The purpose of this study was to investigate the effects of antioxidant biofactor (AOB) on reactive oxygen species (ROS). Generation of superoxide radical (O2•−) and hydroxyl radical (•OH) was determined using an electron spin resonance (ESR) spin-trapping method. AOB was added at different concentrations to these free radical generating systems. The generation of both O2•− and •OH was scavenged by the addition of AOB in a dose-dependent manner. These results indicate that AOB has strong antioxidant properties against these radicals. We further investigated the anti-oxidative effect of AOB on human gingival fibroblasts (HGFs). HGFs were treated for 3 h with α-MEM containing a combination of AOB and H2O2 (AOB + H2O2 group), containing H2O2 (H2O2 group), or containing AOB alone (AOB group). Non-stimulated HGFs were used as a control group. The number of surviving cells was in the order of the AOB group > control group > AOB + H2O2 group > H2O2 group. The level of expression of type I collagen mRNA and production of collagen were also in the order of the AOB group > control group > AOB + H2O2 group > H2O2 group. In conclusion, our results suggest that AOB may protect HGFs against oxidative stress by reducing stress-induced ROS.
The ameliorating effects of Mango (Mangifera indica L.) flesh and peel samples on plasma ethanol level were investigated using a mouse model. Mango fruit samples remarkably decreased mouse plasma ethanol levels and increased the activities of alcohol dehydrogenase and acetaldehyde dehydrogenase. The 1H-NMR-based metabolomic technique was employed to investigate the differences in metabolic profiles of mango fruits, and mouse plasma samples fed with mango fruit samples. The partial least squares-discriminate analysis of 1H-NMR spectral data of mouse plasma demonstrated that there were clear separations among plasma samples from mice fed with buffer, mango flesh and peel. A loading plot demonstrated that metabolites from mango fruit, such as fructose and aspartate, might stimulate alcohol degradation enzymes. This study suggests that mango flesh and peel could be used as resources for functional foods intended to decrease plasma ethanol level after ethanol uptake.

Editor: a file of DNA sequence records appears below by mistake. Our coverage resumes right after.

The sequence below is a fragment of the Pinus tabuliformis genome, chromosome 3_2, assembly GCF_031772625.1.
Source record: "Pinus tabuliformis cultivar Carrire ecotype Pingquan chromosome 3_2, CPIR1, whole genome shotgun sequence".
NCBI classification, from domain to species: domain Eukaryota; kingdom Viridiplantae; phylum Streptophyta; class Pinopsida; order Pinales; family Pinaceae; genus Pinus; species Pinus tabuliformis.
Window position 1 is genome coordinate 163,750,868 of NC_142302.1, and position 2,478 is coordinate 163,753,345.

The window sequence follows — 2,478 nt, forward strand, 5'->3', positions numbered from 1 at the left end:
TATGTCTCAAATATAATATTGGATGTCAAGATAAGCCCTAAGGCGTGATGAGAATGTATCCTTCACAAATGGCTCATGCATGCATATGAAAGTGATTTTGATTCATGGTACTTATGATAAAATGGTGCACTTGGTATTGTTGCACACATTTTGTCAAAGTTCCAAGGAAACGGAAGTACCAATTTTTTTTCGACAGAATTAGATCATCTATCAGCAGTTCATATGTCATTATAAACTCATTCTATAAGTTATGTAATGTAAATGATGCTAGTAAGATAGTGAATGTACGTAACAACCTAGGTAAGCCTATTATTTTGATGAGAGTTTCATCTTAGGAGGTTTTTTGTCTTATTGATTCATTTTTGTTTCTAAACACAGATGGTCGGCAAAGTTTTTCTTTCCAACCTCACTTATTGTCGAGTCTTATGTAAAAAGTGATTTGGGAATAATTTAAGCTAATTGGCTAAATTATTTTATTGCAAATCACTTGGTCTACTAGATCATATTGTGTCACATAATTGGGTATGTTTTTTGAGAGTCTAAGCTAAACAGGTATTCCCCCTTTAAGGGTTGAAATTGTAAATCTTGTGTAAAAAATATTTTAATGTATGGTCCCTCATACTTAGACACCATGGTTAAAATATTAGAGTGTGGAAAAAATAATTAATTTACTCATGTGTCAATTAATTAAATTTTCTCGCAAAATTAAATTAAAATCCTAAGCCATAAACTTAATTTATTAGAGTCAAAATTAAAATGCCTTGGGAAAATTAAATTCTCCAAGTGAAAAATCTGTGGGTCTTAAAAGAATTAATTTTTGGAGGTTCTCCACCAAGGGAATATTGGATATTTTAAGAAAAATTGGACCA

Sepsis commonly occurs in severe post-burn patients, often resulting in death. We aimed to evaluate the influence of early enteral feeding on outcomes in patients with extensive burns, including infection incidence, healing and mortality. We retrospectively reviewed 60 patients with extensive burns, 35 who had received early enteral nutrition and 25 who had received parenteral nutrition. Average healing time, infection incidence and mortality were clinically observed. Hemoglobin and serum albumin were monitored weekly in both groups during treatment. Causative organisms were identified in patients with sepsis. Infection incidence was significantly less in the enteral nutrition group than the parenteral nutrition group (17.1% vs 44.0%; p = 0.023); and latency duration was longer in the enteral nutrition group than in the parenteral nutrition group (30.5 ± 4.7 days vs 14.5 ± 2.3 days; p<0.001). Duration of antibiotic therapy of the enteral nutrition group was significantly shorter than that of the parenteral nutrition group (12.5 ± 3.0 days vs 19.8 ± 3.6 days; p<0.001). Mean hemoglobin results (10.1 ± 1.3 g/L vs 8.3 ± 1.5 g/L; p<0.001) and serum albumin results (44.7 ± 5.7 g/L vs 36.2 ± 6.9 g/L; p<0.001) of enteral nutrition and parenteral nutrition groups, respectively, provided an overview of systemic nutrition and protein metabolism, suggesting higher systemic nutrition and protein synthesis in enteral nutrition group than in parenteral nutrition group. Risk of post-burn infection is reduced in burn patients who are supported by earliest possible enteral nutrition.
Percutaneous endoscopic gastrostomy tube feeding is widely used for patients with swallowing dysfunction and a history of repeated aspiration pneumonitis. However, liquid nutrient feeding via percutaneous endoscopic gastrostomy is not effective enough to prevent aspiration pneumonitis and related inflammatory responses. We performed this prospective multi-centre study to clarify the efficacy of half-solidification of nutrients to prevent fever possibly caused by aspiration pneumonitis in elderly patients with percutaneous endoscopic gastrostomy. The study subjects were 42 elderly patients undergoing percutaneous endoscopic gastrostomy feeding (mean age 85.8 years). All subjects were fed half-solid as well as liquid nutrients for 8 weeks respectively in a cross over design. We counted the number of days with fever caused by pneumonitis and unidentified origin. Thirty-two of 42 patients were successfully observed in both nutrient periods. Fever was frequently observed in both nutrient periods, however, the percentage of observational days with fever during half-solid nutrient feeding was significantly lower than that during liquid nutrient feeding (15.3 ± 0.3 vs 19.8 ± 0.4%, p = 0.030). The percentage of observational days when patients had diarrhea was not significantly different (10.1 ± 3.8 vs 7.2 ± 3.2%, p = 0.357). In conclusion, half-solid nutrient feeding was determined to be effective for reducing fever in patients with percutaneous endoscopic gastrostomy feeding.